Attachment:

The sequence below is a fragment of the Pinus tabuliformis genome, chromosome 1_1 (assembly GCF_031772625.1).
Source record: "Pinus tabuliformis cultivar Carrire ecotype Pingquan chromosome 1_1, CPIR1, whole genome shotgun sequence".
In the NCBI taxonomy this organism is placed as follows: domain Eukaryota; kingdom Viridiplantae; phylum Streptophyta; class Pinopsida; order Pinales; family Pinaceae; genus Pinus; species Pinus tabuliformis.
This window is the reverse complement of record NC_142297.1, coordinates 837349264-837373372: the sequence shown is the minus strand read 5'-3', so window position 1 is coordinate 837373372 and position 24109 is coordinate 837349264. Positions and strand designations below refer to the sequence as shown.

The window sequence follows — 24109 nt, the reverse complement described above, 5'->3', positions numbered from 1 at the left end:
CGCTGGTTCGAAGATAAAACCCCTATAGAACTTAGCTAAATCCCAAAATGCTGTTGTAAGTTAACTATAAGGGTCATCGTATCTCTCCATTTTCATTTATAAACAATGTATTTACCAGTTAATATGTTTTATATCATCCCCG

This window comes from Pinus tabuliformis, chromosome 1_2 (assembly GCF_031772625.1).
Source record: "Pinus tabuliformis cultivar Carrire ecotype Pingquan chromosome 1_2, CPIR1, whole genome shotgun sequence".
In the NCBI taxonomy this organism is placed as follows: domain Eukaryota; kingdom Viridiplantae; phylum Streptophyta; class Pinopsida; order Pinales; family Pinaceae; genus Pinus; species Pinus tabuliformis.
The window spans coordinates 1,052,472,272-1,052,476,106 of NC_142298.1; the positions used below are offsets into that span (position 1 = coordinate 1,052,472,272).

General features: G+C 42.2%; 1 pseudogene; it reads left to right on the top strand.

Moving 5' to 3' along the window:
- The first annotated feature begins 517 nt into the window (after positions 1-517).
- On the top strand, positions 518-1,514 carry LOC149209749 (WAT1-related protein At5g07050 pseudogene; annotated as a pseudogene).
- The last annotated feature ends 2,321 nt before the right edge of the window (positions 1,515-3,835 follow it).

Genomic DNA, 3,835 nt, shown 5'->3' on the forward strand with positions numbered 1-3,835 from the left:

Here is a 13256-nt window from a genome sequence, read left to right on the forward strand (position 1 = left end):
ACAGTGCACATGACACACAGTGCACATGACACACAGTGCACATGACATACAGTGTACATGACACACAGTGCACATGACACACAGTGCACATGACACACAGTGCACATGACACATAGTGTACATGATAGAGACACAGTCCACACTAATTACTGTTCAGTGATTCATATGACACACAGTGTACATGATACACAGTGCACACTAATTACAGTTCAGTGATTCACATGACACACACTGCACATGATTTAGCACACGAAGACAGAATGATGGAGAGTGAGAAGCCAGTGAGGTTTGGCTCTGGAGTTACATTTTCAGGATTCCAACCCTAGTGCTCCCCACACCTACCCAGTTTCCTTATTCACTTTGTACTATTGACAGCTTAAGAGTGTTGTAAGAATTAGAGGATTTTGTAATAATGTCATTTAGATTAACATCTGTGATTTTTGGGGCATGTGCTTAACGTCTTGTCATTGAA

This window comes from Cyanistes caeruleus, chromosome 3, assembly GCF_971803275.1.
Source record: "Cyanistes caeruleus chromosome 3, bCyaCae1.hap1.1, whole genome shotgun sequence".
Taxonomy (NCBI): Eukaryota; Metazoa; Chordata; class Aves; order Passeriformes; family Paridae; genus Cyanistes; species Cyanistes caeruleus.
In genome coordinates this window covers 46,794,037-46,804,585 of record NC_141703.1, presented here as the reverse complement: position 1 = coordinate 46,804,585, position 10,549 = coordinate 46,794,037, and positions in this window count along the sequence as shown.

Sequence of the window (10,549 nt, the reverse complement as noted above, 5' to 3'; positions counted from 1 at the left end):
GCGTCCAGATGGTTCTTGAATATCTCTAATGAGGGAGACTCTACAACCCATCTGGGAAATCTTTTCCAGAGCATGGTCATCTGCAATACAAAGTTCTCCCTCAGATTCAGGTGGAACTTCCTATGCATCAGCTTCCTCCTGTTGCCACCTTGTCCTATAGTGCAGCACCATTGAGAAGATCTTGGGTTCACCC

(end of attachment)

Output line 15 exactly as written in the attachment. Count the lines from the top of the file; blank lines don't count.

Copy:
- The last annotated feature ends 2,321 nt before the right edge of the window (positions 1,515-3,835 follow it).